National Day of Prayer and Holocaust Remembrance Share Same Day

WASHINGTON, DC – May 1st and 2nd are inextricably conjoined in 2019 as the former is Holocaust Remembrance Day (Yom HaShoah) and the latter is the National Day of Prayer. The two days do not often adjoin or overlap.

May 1st and 2nd are inextricably conjoined in 2019 as the former is Holocaust Remembrance Day (Yom HaShoah) and the latter is the National Day of Prayer.

Holocaust Remembrance Day is scheduled according to the Hebrew calendar on the 27th day of the month of Nisan which, in 2019, begins at sunset on May 1st and ends at sunset the next day. The U.S. National Day of Prayer is scheduled annually on the first Thursday of May.

The last time the two observances were juxtaposed was in 2016 when Yom HaShoah occurred on Wednesday, May 4th. The National Day of Prayer was the following day.

The two will not share the same day again until 2043 when Yom HaShoah will be observed from sunset on Wednesday, May 6th until sunset on May 7th. The National Day of Pray will be Thursday, May 7th.

The two have never shared the same date since Holocaust Remembrance Day was first officially observed in 1951.

My Jewish Learning’s website notes that

“Jews in North America observe Yom HaShoah within the synagogue as well as in the broader Jewish community. Commemorations range from synagogue services to communal vigils and educational programs.

“Some communities choose to emphasize the depth of loss that Jews experienced in the Holocaust by reading the names of Holocaust victims one after another — dramatizing the unfathomable notion of six million deaths.”

Holocaust Remembrance Day should prompt us to look back to some of the darkest times in Jewish history as a fanatical world leader envisioned the complete eradication of the Jews as “The Final Solution” for all the ills that he alleged they had caused.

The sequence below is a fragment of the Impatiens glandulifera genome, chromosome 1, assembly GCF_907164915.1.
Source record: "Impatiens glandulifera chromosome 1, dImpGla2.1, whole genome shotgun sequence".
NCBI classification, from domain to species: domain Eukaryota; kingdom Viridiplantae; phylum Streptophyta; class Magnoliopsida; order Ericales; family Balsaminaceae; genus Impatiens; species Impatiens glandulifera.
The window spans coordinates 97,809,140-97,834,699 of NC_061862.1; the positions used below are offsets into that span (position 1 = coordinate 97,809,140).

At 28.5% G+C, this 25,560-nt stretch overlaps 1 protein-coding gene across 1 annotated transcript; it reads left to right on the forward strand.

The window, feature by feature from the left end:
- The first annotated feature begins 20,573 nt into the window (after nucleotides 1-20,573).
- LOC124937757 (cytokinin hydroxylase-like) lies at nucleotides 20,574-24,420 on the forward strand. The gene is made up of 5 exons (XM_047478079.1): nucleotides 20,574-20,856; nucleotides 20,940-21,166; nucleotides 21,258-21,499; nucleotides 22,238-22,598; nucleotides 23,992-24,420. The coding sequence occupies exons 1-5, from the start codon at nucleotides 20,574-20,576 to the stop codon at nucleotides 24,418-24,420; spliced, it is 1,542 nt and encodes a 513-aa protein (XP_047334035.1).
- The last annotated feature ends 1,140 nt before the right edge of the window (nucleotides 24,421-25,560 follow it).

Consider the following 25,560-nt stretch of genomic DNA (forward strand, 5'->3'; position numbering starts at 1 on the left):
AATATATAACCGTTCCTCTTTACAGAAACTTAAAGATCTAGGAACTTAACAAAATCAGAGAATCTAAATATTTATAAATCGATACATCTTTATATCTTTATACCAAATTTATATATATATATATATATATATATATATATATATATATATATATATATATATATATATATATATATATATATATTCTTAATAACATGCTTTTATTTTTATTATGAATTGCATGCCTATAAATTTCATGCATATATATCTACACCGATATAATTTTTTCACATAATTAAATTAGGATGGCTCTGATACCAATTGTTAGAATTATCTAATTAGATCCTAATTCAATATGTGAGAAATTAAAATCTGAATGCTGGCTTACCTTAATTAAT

Given that Thursday is also the National Day of Prayer, it could also be a special time for Christians to pray for the peace of Jerusalem (Psalm 122:6) and the Lord’s protection over His chosen people. The nation of Israel labors under constant threats from terrorists who have vowed to wipe the entire country off the map.

The National Day of Prayer was created by a joint resolution of Congress and signed into law by President Harry Truman in 1952, just a year following the official establishment Holocaust Remembrance Day.

It is the hope of the leadership team behind the National Day of Prayer that

“individuals, churches, and spiritual leaders in America will humble ourselves and unify in prevailing prayer for the next great move of God in America. We can come together in clear agreement that this is our greatest need. We can become a visible union, standing together in prayer. We can pray more than ever before, and practice extraordinary prayer for the next great move of God in America that will catapult the message of the gospel nationally and internationally.”

The theme of this year’s National Day of Pray is “Love One Another” extracted from John 14:34, “Love one another, just as I have loved you.”

We urge readers to set aside some time aside on Thursday, May 2nd, to remember and to pray. Select this link to access a Prayer Guide with suggested ways to unite in prayer for Americans to love one another.

We encourage you to join the National Day of Prayer Celebration in Washington, DC, via livestream at this link from 7:30 until 9:30 EDT. The broadcast will feature the Brooklyn Tabernacle Singers and pastor Andrew Brunson who was recently released from prison in Turkey in October 2018.

“There is no great movement of God that has ever occurred that does not begin with the extraordinary prayer of God’s people.” — Dr. Ronnie Floyd, President, National Day of Prayer Task Force

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